I finished reading David Foster Wallace’s Infinite Jest this morning, and now I feel it’s necessary to deliberate on it. Don’t worry: no spoilers.
With a text this size (all done and said, it’s over 1000 pages), the book’s been on my mind awhile. And it’s not something that can be summed up easily. I’ve been restless; the day summons a kind of ambivalence about IJ having been completed. Maybe I need a few days before I know what to do with the ending.
Anyway, some background. “Infinite Summer” is a unique idea that sprouted through the web channels, perpetuated itself in its members’ excitement to read a massive book together, and drew press in a way that most book clubs cannot even hope to do. It’s been on the radar of celeb-status blogger Matt Yglesias, and frontman of the Decemberists Colin Meloy, among many others. With online guides to stimulate conversation, and a reading calendar to ensure that discussion along the way is limited to the spoiler line, it’s one heck of an organized gig for such a sizable group. “Infinite Summer” has branched out beyond the website and forums, the sinews of which exist on the aggregate of Twitter updates with hashtag #infsum, as well as on Facebook, Livejournal, and many blogs.
Less so on my blog, but several writers have temporarily repurposed their own blogs primarily for some prime IJ analysis. I started reading Infinite Jest a little bit before the main “Infinite Summer” group did, which is why I haven’t been participating much – don’t want to accidentally spoil anything. But wow, I am following the ideas being exchanged online by first-time readers and re-readers of all ages, and it is astounding. There’s a clarity and a wisdom that emerges which gives me faith in modern readers. Meaning yes, there are still intelligent, passionate, and literate people growing up in America today. Meaning that we can adapt this hyperactive, multi-tasking, and above all distracted screen culture to the task of concentrating on a book. A giant bugger of a book. Sometimes I falter in this belief.
It was only recently when the sheer driving force of this group (those reading IJ with “Infinite Summer”) really struck me. Naturally, there has been the expectable press and Internet-interest surrounding a virtual reading group of this size and coordination, but just think of the consequences! Infinite Jest is still a pretty young book in the grander scheme of things, as it was published in 1996, and already such an accomplished and insightful public has adopted this text to study – and of course generally enjoy. There has been much theorizing, analyzing, debating. The forums have been too active for me to follow. Infinite bloggers seem downright inexhaustible. I foresee new literary criticism being published soon. The body of work surrounding DFW’s own will grow. So props for that.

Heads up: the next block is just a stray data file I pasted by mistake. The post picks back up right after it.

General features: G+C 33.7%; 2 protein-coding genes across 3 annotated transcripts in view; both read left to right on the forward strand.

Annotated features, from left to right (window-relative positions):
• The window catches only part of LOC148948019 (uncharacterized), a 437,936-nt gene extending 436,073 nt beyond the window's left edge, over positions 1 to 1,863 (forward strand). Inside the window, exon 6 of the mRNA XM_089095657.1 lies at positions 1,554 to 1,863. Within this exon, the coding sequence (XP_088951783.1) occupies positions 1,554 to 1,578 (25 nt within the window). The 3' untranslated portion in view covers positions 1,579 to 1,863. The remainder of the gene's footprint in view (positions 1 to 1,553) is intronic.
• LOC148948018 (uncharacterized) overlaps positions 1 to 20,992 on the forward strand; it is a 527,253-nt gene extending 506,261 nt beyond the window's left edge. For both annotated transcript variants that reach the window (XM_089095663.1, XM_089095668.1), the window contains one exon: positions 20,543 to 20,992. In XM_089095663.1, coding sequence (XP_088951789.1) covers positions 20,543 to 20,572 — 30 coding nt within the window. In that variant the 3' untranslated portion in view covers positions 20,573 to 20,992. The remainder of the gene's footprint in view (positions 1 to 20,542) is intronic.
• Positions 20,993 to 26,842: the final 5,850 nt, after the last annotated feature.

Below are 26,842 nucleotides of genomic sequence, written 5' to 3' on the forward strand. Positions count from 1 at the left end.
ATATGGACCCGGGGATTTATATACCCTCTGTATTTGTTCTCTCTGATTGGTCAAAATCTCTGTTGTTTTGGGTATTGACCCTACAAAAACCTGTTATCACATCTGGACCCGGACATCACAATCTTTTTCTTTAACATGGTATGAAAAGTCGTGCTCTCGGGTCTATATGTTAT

Additionally, I love David Foster Wallace for his ability as an American author to direct the harsh light back onto his own nation. I am a sucker for literature that unveils what kind of society we’re in today – that is unafraid to undress what modernity has done to the human character. DFW’s truly American in this regard. I think the allure is that the details he includes in Infinite Jest make it identifiably American. In reading this, I get battered with what’s so familiar and difficult to escape. It’s confrontational. This also explains why Don DeLillo’s White Noise is absolutely top-shelf, in my book. (OK, heh, couldn’t resist an awkward pun or two.)
I’ll admit I’m feeling drained, though. It is precisely that information-overload which David Foster Wallace does so well in Infinite Jest that is so conspicuous living in the U.S. today.